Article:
That thinking led to one of her most contentious reforms — a new policy of charging suspects accused of retail theft with a felony only if the value of items stolen exceeds $1,000, which is more than three times higher than the $300 threshold in previous years. She has said that the policy has enabled her office to shift more resources to gun crimes.
Another campaign pledge she helped fulfill was changing the cash-bond system to ensure suspects are not held behind bars solely because they are too poor to pay. Before that change in 2017, up to 300 people were jailed daily because they could not post bonds of $1,000 or less, contributing to overcrowding in the county jail.
She veered away, too, from policies that put people behind bars for driving on licenses suspended simply for failure to pay traffic tickets. The old policy, she explained, inordinately impacted the poor and essentially made prosecutors debt collectors.
Among her sharpest critics has been the Chicago police union president, Kevin Graham, who called on Foxx to step down earlier this month. He said the handling of the Smollett case was just another example of her office letting someone off too lightly.
"We need to have a prosecutor who is going to charge people when they commit a crime," he said.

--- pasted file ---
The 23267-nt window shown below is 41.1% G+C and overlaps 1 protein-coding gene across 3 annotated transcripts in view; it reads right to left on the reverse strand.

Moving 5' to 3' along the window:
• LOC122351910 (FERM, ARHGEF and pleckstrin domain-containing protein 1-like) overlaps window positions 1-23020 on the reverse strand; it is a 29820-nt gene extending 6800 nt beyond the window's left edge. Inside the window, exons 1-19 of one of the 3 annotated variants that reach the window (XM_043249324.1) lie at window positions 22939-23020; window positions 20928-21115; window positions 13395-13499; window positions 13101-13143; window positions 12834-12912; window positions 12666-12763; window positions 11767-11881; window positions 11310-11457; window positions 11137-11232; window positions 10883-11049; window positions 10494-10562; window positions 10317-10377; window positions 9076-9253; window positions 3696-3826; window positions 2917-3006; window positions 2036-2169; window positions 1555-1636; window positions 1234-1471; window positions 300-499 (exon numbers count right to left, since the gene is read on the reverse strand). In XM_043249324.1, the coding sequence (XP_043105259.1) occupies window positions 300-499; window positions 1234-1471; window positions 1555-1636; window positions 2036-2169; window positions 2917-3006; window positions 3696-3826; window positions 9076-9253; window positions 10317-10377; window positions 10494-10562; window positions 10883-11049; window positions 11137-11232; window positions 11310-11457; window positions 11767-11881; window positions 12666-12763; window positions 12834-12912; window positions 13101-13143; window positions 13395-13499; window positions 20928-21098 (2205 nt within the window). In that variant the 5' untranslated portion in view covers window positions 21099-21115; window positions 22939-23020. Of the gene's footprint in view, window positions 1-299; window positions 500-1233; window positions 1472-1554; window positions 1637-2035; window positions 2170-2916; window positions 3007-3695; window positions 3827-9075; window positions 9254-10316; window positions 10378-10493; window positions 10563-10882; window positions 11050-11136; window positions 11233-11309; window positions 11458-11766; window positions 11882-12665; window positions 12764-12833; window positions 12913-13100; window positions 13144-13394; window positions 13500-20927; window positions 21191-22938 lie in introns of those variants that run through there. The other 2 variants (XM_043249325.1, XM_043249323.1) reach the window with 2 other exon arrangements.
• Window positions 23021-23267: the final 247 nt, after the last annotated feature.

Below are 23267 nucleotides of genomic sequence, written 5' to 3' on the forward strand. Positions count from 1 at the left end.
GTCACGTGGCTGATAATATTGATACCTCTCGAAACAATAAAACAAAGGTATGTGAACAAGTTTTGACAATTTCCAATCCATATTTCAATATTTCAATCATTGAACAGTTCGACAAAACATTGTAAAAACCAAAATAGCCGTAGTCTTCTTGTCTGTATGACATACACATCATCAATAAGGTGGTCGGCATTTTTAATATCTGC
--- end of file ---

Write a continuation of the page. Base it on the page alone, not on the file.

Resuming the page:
With Foxx more vulnerable after the Smollett case, dozens of police chiefs from communities in Cook County but outside Chicago also stepped up attacks on reforms that they never liked in the first place.
They complain that that Foxx imposed changes with little consultation and provided often-muddled, contradictory guidance about who should and should not be arrested. Their biggest gripe is about decisions by prosecutors not to charge as many felonies and sometimes to avoid filing charges at all when it comes to nonviolent crimes, including for certain retail thefts and for possession of small amounts of marijuana.
"It appears your strategy to address non-violent crime in Cook County is to decriminalize or ignore it," Duane Mellema, president of the North Suburban Association of Chiefs of Police, wrote in a letter to Foxx earlier this month.
Reform advocates, among Foxx's most enthusiastic supporters, have stood by her.
"We feel good about her reforms overall," said Kristi Sanford, a spokeswoman for The People's Lobby, a Chicago-based activist group that lobbies for criminal justice reform. "She has a big job, because her predecessors were all about throwing the book at people."
Sanford dismisses the criticism of Foxx's reforms as "opportunistic" attacks by people who have consistently opposed changes for years. She said Foxx's handling of the Smollett case should not enter into calculations about her performance.
"It's a nonissue," Sanford said. "This is not a situation that leads us to question her commitment to reform."
Simpson said the Smollett case has been Foxx's highest-profile misstep since getting elected. But he doubted that her base of support among reformers and African-Americans was at risk. Whether her supporters abandon her before she seeks a second term will come down to whether she completes more of her reforms.
"If she can do that, I think she'll be fine," he said.